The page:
BME PhD Student a Finalist for CIMIT Primary HealthCare Prize

PhD student George Daaboul (BME) with fast, user-friendly pathogen detection platform (IRIS) he’s helping to develop
PhD student George Daaboul (BME) with fast, user-friendly pathogen detection platform (IRIS) he’s helping to develop

The Center for Integration of Medicine and Innovative Technology (CIMIT) has selected PhD student George Daaboul (BME) as one of 10 finalists for the CIMIT Prize in Primary HealthCare, which provides initial funding to engineering students to develop innovative technologies aimed at improving healthcare delivery at the frontlines of medicine. The designation comes with $10,000 to help Daaboul refine his project and research proposal for the competition’s final round.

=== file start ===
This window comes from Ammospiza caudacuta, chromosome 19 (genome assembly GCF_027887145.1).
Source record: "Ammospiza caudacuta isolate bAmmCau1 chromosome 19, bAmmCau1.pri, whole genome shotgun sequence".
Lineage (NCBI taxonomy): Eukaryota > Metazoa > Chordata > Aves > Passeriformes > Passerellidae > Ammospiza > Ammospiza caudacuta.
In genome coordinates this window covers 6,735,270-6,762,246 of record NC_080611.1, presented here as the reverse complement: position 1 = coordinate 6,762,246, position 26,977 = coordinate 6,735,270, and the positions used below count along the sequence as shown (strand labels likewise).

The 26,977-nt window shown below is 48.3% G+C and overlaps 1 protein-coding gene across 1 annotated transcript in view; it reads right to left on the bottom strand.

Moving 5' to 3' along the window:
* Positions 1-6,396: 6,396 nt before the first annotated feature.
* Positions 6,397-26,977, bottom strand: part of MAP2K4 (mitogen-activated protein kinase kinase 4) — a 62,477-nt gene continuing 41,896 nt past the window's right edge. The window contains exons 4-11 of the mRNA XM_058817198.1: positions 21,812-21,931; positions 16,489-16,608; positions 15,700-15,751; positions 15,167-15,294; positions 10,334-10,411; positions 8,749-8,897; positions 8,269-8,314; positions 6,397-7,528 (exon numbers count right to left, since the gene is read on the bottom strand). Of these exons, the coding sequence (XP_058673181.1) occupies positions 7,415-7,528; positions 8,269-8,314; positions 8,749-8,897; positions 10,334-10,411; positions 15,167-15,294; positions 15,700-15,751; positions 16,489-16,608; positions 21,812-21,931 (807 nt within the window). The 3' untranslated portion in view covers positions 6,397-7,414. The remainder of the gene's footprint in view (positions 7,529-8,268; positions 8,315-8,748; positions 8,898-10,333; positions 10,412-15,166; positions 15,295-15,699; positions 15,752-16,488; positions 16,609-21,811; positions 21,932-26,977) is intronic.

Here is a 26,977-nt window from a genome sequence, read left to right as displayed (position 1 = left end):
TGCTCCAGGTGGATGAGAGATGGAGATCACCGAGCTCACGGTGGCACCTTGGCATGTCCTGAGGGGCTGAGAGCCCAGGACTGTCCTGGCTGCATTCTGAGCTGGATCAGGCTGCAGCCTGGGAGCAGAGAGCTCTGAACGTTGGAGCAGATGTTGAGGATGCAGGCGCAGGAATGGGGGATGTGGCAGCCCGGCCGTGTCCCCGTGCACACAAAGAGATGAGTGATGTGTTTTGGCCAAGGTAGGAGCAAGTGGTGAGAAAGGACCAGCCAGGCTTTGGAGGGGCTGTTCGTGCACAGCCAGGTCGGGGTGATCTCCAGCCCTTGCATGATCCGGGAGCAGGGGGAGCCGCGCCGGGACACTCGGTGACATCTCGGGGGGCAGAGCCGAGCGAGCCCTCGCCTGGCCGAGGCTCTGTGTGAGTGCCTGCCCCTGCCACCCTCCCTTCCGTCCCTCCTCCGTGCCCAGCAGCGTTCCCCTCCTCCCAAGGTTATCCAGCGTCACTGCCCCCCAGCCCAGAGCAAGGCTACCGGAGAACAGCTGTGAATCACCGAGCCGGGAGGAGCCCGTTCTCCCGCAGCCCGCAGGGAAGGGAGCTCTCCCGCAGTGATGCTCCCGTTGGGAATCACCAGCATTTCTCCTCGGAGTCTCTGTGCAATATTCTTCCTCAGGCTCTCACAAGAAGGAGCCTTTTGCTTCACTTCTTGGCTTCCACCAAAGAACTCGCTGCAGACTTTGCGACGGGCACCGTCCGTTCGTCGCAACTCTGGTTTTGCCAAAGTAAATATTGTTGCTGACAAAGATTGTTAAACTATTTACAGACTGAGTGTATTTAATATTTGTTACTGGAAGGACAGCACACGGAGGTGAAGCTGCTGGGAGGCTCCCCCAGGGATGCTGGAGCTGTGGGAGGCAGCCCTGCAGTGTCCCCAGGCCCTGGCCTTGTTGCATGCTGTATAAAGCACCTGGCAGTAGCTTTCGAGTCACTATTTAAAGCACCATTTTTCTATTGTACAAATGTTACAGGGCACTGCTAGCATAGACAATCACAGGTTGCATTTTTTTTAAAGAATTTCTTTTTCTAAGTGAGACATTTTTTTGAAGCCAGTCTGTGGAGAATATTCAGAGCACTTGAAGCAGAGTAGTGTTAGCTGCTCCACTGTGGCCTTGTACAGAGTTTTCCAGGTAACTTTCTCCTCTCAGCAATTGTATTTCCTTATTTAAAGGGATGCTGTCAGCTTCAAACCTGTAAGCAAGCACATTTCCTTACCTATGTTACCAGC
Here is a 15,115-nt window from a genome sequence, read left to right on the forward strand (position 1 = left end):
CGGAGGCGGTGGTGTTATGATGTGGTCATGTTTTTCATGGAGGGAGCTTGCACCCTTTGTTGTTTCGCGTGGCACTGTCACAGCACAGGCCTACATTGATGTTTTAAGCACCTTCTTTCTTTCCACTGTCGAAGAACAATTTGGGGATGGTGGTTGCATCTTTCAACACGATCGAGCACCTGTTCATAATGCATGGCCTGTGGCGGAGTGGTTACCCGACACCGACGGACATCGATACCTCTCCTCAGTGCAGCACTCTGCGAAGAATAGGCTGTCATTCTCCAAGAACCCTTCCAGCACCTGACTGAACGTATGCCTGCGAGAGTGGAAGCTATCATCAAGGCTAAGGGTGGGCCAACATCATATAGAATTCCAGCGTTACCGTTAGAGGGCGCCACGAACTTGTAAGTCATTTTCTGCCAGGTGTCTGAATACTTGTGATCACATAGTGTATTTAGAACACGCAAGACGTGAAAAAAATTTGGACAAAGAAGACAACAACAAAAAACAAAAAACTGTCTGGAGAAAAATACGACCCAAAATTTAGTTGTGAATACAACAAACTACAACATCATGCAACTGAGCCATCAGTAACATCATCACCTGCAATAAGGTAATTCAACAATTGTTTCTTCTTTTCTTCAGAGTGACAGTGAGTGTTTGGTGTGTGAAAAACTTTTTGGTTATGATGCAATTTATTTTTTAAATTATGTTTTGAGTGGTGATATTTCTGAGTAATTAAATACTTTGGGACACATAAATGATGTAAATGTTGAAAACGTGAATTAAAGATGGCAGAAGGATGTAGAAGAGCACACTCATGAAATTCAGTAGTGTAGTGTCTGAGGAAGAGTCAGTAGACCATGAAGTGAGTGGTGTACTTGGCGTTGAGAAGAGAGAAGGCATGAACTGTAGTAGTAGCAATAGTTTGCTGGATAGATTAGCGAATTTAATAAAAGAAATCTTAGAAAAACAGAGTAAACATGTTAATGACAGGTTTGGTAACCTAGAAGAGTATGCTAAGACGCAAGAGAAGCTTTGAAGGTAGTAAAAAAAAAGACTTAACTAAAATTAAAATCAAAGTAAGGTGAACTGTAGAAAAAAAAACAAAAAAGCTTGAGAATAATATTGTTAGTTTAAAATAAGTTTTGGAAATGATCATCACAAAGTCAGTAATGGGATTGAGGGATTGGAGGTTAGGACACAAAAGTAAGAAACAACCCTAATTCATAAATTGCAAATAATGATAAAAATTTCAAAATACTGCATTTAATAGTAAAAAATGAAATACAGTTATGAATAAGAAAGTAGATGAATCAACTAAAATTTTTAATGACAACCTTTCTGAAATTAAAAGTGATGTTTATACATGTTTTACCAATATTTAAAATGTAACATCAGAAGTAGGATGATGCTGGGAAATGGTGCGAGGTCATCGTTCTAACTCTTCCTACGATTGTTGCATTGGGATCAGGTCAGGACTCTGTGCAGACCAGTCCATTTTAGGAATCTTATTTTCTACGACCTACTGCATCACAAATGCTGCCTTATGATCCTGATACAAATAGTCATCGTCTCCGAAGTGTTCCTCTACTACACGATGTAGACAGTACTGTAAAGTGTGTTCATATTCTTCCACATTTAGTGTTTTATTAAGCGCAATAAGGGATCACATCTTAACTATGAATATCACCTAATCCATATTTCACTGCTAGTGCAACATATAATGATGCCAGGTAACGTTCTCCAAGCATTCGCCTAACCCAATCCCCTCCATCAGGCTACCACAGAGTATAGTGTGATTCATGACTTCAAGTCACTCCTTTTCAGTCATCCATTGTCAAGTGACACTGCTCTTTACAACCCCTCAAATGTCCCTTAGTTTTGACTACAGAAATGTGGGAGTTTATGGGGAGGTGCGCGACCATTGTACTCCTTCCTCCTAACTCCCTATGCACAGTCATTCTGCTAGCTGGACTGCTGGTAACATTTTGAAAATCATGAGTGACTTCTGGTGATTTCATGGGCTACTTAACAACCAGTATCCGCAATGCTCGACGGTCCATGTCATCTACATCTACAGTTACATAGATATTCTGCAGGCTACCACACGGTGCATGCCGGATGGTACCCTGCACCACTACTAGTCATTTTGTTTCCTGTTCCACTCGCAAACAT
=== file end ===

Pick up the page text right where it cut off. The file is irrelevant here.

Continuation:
“I was excited to hear that I made the top 10,” said Daaboul. “The $10,000 will help me to obtain preliminary data for final submission of my proposal to develop a diagnostic platform that can perform a multi-pathogen test that’s rapid and easy enough to be used at point-of-care.”

To develop this platform, known as the interferometric reflectance imaging sensor (IRIS), Daaboul is advancing sensor and microfluidics technology in collaboration with his advisor, Professor Selim Ünlü (ECE, BME), and a team of multidisciplinary researchers led by Ünlü.

“George’s research advances a new method which allows you to detect single viral particles with far more sensitivity and specificity than existing detection methods, such as those requiring fluorescent labels,” said Ünlü. “This technology could enable healthcare professionals to hone in on and isolate individual virus particles of interest.”

CIMIT, a consortium of Boston-area teaching hospitals and universities, fielded applications for the Primary HealthCare prize from 33 engineering programs nationally. The top three proposals will be announced on June 30.